Dr. Mary Odom, DVM

Dr. Odom responded to the call to be a veterinary missionary in the midst of raising five children. She and her husband moved from Scottsdale, Arizona with their five kids to Ames, Iowa for mom to go to veterinary college at lowa State University, where Dr. Odom received her DVM in 1996. After a year taking care of farm horses, cows, and sheep in Appalachia, Dr. Odom and her husband returned to Phoenix, Arizona where they owned Downtown Pet Center in the inner city for six years, ministering to the poor and homeless as well as providing low cost spay/neuter for dozens of cat rescue groups.

ln 2001 Dr. Odom took a position as Pre-Veterinary Advisor and Adjunct Faculty at Arizona State University, where she taught Vertebrate Zoology, Animal Science, and Animal Physiology to the pre-veterinary students. Dr. Odom has also worked for two large corporate veterinary practices, honing her medicine skills. After her husband became paralyzed from a stroke in 2003, they moved back home to North Carolina in 2007. ln addition to enjoying complicated medicine cases, Dr. Odom has pursued training in several alternative modalities including classical homeopathy, traditional Chinese medicine and acupuncture, Western herbal medicine, and canine and equine massage therapy. She owns Sunflower Veterinary Clinic where she sees alternative medicine cases by appointment, and recently she opened both The Garden, a natural health store for pets and their people, and Carolina Cat Company, a unique gift boutique which offers both shabby chic and artisan gifts for cat lovers.

Dr. Odom is active at her church, Crossway Chapel of Wilmington, and also attends Beth Simcha Messianic Synagogue in Ogden. She is currently a student at Denver Seminary, pursuing an M.A. in Leadership. A California girl, she met her husband Edsel, an accountant from Wallace, NC, at Surf City, and they have been married since 1972. They have five grown children and ten grandchildren. Dr. Odom enjoys living on her boat, and is down to four cats, four dogs, a wacky macaw named Samson, a beautiful little parakeet named Annabelle, and her sweet 25-year-old Arabian mare, Brandy. Brandy doesn’t live on the boat, but she lives at Sunflower Farm in Hampstead, which hopefully someday will be the site for equine massage therapy classes for women.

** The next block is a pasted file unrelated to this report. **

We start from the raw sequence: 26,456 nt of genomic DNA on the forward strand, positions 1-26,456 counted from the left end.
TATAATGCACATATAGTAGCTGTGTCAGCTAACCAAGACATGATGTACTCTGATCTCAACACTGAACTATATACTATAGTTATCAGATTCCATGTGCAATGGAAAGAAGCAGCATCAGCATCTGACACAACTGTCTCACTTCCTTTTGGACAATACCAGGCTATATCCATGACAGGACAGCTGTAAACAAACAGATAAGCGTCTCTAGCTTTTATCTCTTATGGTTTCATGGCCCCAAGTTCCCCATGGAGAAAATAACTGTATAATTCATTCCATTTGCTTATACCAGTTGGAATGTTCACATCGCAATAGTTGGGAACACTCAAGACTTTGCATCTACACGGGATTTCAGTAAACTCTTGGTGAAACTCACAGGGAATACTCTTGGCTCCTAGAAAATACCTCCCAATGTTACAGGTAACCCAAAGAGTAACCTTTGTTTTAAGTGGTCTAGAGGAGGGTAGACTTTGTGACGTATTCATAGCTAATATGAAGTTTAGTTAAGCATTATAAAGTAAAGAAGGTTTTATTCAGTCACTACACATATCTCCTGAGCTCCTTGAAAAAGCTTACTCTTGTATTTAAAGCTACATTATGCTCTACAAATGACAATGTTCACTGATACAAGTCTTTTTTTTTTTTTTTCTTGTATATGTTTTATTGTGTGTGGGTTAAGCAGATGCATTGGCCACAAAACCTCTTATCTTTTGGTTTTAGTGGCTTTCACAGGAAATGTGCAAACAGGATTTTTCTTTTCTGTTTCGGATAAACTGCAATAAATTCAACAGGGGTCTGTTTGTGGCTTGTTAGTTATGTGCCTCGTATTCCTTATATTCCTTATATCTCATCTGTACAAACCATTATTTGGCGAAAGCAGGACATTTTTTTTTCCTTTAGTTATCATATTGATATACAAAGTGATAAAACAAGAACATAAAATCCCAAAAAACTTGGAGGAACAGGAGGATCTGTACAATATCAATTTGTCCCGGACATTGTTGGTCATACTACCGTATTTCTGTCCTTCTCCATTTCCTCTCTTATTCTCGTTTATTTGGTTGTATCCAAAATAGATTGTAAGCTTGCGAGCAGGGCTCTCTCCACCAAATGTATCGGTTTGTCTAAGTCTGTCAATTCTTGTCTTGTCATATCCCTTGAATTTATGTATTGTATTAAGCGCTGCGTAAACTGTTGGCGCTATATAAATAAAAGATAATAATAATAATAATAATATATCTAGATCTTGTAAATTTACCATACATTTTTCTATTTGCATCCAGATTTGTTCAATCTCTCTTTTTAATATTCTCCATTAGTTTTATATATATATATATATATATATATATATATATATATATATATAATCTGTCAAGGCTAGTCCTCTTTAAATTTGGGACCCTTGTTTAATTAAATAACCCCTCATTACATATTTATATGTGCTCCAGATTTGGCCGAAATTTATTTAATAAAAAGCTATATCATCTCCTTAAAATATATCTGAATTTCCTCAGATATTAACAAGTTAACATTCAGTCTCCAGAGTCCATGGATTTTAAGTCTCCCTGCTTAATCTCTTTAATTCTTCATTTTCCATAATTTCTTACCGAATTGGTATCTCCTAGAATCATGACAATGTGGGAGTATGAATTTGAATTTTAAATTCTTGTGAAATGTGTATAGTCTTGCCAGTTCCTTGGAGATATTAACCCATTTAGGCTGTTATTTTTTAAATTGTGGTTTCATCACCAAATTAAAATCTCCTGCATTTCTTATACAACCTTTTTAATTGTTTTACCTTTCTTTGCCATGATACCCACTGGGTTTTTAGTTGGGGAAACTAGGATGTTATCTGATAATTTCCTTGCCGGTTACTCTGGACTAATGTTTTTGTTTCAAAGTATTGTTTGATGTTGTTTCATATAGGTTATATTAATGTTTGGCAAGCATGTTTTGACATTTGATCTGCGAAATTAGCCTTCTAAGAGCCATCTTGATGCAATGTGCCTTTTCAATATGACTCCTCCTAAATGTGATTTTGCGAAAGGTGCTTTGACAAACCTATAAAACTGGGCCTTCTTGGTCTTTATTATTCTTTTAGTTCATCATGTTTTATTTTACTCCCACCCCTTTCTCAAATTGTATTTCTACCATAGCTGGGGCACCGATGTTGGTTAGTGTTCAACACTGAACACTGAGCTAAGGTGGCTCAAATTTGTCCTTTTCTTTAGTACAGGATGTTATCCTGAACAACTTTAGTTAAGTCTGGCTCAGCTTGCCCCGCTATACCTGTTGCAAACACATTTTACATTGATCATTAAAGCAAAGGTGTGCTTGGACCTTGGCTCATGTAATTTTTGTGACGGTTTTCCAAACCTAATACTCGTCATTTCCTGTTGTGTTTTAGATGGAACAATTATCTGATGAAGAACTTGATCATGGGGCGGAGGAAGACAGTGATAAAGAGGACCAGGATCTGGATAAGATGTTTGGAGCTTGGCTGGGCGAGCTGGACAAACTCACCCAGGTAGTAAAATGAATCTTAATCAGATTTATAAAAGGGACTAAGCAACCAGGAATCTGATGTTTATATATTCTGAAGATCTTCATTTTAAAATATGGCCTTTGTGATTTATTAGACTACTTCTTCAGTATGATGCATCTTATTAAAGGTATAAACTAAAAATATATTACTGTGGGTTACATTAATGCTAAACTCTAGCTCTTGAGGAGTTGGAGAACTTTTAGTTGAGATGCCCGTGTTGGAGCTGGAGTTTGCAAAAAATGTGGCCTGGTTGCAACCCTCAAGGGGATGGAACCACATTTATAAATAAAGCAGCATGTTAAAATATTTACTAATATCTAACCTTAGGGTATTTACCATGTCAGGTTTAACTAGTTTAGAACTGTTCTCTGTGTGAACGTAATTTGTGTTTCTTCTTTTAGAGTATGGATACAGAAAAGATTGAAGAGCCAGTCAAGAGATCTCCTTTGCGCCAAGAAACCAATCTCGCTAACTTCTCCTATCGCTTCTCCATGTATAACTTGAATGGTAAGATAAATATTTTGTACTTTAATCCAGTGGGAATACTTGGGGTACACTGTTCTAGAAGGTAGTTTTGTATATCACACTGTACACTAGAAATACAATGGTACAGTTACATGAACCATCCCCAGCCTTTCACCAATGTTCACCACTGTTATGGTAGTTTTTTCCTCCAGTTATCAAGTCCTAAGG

Tanya Fairweather,  ESMT/CMT (Sonny's Equine Massage)

Fundraising Coordinator

There is truth to the old saying "I grew up on a horse" and Tanya is a prime example.  She grew up on a hobby farm and has had an equine partner since the age of five.

Tanya started massaging her horse "Whiskey" in 2005 and after consulting a horse whisperer about Whiskey's reactions/behavior, she decided to go back to college to further develop and refine her skills.  This has enabled Tanya to continue with her passion in helping horses with their healing process.

While attending Mueller College of Holistic Studies in San Diego CA, Tanya studied the Holistic Health Practitioner Program (HHP).

After specialing in Eastern Therapies and obtaining her Massage Therapy License, Tanya continued her studies in Equine Massage and Bodywork.


Phoenix Rescue and Healing Farm is a long-time dream of founder and director Shannon Harper. Shannon's first job growing up was working at a local pet store where she cleaned cages and fed and watered the animals after school and on weekends. In her early twenties, she moved from Michigan to Florida and joined a grassroots group, Dolphin Alliance in Melbourne. The Alliance rescued two female bottlenose dolphins from a life of performing in the entertainment industry. The dolphins were being rehabilitated to be returned to the Indian River Lagoon, where they were caught eight years earlier.  After leaving the project, Shannon worked for the European Cetacean Organization based in the UK, focusing on anti-captivity issues for dolphins and whales. She moved up to Gainesville, Florida to attend the University of Florida and entered as a junior in the College of Agriculture with a Pre-Veterinary major focusing on the Equine Track. Here, she spent most days working with the University’s horses in animal nutrition and behavior studies, and more influential in her continued interests, with the horses of her Professor and mentor, Dr. Sandi Lieb. Shannon left the Pre-Vet program but kept working with Dr. Lieb for several years.  Shannon began volunteering for a primate sanctuary located outside of Gainesville; Jungle Friends Primate Sanctuary. In search of a career in healing (and one that would support her volunteer efforts) she enrolled at Florida School of Massage and graduated in October, 2003.

New degree in hand Shannon and her daughter moved to Wilmington, NC and set up her massage practice, all the while missing her animal and horse connections. She joined Cat Adoption Team in Wilmington, a local rescue group for both cats and dogs. Shannon helped facilitate the adoptions of hundreds of animals during her seven years with the group and served on it's Board of Directors for four years.

It was only after her daughter turned twelve that she decided she had the time to follow her dream of having a horse rescue. Shannon found the two haflinger mares she rescued from Tar Heel Feedlot, in Mount Airy, NC. It is her dream to be able to rescue horses and other farm animals in need and to partner them with people who would benefit from the interaction with the animals. Shannon is on a mission to connect Veterans with PTSD with animals that need unconditional love!!